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Categorization Imperative

If you’ve had a discussion about transgender rights with someone who isn’t convinced, you’ve probably encountered an argument along the lines of “it’s just weird”. Despite this argument’s obvious weakness, it seems to be a sticking point with enough people that it’s worth addressing. In my experience, this attitude stems from a misunderstanding of categories: both how they’re useful and how they can fail. But first, a whale metaphor!
The blogger Scott Alexander offered the following example in his post, “The Categories Were Made For Man, Not Man For The Categories”: genetically, whales are within the category of mammals. However, if you consider how an ancient civilization might regard whales, they’re likely to see them as big fish. After all, you hunt mammals on horseback and you hunt fish from boats. No matter how much you explain to ancient people that, no, really, whales are in the same category as deer and cows, it won’t matter. 
This is because most members of categories are clearly defined. Deer are warm-blooded, have live young, are genetically close cows and are best hunted from horseback. Fish are cold-blooded, have eggs, are genetically close to sturgeon and are hunted from boats.
Because genetics are important to biologists, to whom we give the power to decide edge cases in the 21st century, we let those genetics decide edge cases like whales and platypuses. However, in the way-way-back times when hunters decided the edge cases, whales were categorized as fish.
The question of whether whales really are mammals isn’t even meaningful. The word “mammal” is just shorthand for a bundle of attributes where most mammals are consistent but any given mammal might deviate. In cases of deviation, whether the difference is sufficient to put them in a new category depends on what you’re using categories for. 
If you’re doing biology, you should treat whales like you treat animals that are biologically similar to whales. If you’re hunting, you should treat whales like things which are hunted in a manner similar to whales.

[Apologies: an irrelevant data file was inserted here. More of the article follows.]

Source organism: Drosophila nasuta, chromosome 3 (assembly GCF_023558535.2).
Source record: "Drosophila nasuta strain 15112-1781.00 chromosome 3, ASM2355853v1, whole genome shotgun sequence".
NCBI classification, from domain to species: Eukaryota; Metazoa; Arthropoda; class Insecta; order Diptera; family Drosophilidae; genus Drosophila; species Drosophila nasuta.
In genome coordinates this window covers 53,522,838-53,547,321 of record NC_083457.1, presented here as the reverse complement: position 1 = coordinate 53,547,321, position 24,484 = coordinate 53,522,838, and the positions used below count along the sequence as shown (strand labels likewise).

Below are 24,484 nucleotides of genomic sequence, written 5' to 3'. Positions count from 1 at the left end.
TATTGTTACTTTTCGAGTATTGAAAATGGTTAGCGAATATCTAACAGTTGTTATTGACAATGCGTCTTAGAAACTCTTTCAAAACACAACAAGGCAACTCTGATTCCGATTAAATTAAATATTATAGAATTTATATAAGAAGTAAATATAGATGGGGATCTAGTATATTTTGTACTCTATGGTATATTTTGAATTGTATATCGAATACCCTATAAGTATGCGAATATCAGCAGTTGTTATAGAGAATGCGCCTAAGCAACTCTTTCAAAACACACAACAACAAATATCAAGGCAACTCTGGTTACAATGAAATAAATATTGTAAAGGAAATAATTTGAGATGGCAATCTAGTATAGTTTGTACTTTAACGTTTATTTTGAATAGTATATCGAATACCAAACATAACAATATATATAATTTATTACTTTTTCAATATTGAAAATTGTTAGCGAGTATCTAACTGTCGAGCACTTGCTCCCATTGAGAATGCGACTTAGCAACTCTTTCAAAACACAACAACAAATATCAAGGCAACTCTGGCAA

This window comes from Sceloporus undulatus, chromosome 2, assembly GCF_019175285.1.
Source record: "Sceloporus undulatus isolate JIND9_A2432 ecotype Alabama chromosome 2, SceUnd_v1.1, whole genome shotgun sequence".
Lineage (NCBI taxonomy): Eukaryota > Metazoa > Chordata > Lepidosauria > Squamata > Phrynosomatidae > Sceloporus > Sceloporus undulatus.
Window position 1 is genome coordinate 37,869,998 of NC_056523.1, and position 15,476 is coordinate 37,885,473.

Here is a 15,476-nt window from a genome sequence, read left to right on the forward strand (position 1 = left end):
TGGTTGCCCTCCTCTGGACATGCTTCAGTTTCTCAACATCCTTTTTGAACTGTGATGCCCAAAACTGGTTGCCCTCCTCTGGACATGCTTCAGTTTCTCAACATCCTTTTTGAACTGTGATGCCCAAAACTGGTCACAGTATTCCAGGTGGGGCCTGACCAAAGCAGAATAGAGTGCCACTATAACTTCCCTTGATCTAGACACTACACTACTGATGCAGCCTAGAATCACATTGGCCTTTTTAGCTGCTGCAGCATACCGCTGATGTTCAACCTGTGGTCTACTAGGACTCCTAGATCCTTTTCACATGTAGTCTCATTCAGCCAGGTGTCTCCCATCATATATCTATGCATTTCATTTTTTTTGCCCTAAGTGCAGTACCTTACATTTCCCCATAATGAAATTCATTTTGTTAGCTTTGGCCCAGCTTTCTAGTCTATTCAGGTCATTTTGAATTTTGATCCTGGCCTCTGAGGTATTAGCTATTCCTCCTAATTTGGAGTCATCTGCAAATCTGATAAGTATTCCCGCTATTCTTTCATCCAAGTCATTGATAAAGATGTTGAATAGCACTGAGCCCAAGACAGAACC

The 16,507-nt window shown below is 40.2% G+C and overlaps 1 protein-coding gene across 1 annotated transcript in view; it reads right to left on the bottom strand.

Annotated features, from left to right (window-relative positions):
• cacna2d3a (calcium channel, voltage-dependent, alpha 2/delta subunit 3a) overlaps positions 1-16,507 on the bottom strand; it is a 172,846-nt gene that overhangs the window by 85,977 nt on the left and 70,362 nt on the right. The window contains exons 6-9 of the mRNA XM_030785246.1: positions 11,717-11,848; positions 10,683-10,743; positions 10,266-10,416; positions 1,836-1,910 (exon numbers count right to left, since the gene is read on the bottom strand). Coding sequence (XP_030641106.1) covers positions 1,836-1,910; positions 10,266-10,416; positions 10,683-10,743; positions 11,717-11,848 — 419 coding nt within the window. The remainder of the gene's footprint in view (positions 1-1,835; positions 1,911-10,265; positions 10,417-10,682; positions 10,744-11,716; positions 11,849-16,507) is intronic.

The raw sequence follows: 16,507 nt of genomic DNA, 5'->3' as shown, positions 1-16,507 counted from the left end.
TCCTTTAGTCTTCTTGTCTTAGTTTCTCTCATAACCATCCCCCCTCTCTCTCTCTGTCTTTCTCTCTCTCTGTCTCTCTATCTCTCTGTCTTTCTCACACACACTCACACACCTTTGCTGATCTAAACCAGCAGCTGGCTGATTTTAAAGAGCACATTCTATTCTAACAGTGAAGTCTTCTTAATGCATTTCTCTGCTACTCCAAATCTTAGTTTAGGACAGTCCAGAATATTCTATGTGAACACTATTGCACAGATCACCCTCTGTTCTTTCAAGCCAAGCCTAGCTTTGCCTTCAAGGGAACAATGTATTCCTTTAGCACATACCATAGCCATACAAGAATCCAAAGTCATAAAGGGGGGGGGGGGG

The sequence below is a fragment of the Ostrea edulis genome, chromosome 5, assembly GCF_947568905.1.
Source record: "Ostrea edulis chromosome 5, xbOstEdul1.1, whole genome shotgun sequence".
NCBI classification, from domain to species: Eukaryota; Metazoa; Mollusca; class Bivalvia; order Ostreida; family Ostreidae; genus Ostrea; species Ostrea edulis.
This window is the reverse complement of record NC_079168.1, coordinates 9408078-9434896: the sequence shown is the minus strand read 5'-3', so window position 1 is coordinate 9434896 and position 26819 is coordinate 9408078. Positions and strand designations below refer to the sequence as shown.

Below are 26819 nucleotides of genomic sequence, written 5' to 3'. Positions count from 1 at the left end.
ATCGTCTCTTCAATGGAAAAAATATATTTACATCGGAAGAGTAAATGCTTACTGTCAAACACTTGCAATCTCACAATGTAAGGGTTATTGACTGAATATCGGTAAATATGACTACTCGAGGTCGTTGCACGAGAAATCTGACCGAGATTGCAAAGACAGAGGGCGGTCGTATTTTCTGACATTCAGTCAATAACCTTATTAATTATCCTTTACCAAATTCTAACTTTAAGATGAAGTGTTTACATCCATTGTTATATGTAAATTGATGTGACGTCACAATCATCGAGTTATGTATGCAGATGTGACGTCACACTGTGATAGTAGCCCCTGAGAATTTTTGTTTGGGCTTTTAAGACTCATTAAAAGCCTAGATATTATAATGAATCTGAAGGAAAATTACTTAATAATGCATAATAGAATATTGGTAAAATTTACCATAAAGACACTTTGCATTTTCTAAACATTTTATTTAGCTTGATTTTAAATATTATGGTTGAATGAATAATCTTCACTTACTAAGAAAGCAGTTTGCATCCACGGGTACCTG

Like whether a given animal is a mammal or a fish, gender is shorthand for a collection of attributes where people are broadly consistent. A non-exhaustive list might include XX or XY chromosomes, testosterone-estrogen hormone balance, external appearance and self-identification.
Just like with mammals, there are edge cases. Someone with congenital androgen insensitivity might have XY chromosomes and more testosterone than estrogen but might look like a woman and think of themselves as a woman. A transgender individual is simply someone whose self-identification goes one way while their genetics, hormones and possibly their appearance go the other. Given that these edge cases exist, how we decide them depends on what we’re doing.
If there was a hypothetical drug which acted on DNA to cure the common cold in women but makes men violently ill, a trans woman who still had XY chromosomes should absolutely not take the drug. This is because, in this instance, “are you a man or woman” is really asking “do you have an XX chromosome or an XY chromosome”. 
Likewise, a drug which acts on hormones should be taken or avoided by people based on their hormone balance. So a drug which cures people with high estrogen while sickening people with high testosterone should be avoided by trans men who haven’t had hormone reassignment, because the relevant factor in gender categorizations is, in this instance, hormone balance. 
The reason I used medical examples for the above two are because, outside of medical contexts, genes and hormones aren’t usually relevant in gender categorizations. Far more important are appearance and self-identification.
For most of history, appearance has been the accepted tiebreaker for edge cases in gender. After all, genetics and hormones are fairly recent discoveries. In the past, preferences about gender were far less important that whether you could plow a field. The transgender rights movement can be largely seen as an attempt to shift the typical tiebreaker from appearance to self-identification.
This is entirely appropriate. Since it is usually considered inappropriate in typical social interaction to intentionally make one of the participants uncomfortable, it is preferable to use self-identification as the tiebreaker in social situations.
The hypothetical conservative from earlier might protest. They might think that propriety dictates that they should refer to trans people as their preferred gender but they’re really whatever gender they were assigned. But, as with the mammal/fish dichotomy, “are you a man or a woman” isn’t meaningful in itself but is, instead, a substitute for an array of questions about the typical indicators of gender.
Therefore, saying “I’ll call a trans woman ‘she’ when talking about her but she’s really a man” is borderline incoherent because “man” and “woman” are signifiers —  not meaningful in themselves but only as indications of the determinants of gender.
Categories are how our brains are wired to sort things. In the ancient world, edge cases were few and far between enough that it was better to save processor power on judgments by putting things into categories and then reacting to those categories, instead of the thing itself.
But we’re not in the ancient world anymore. To function, we need to notice how our brains are working and correct them when they misbehave. Caitlin Jenner is a woman. Also, you can’t hunt whales with a horse. I tried. It didn’t end well.

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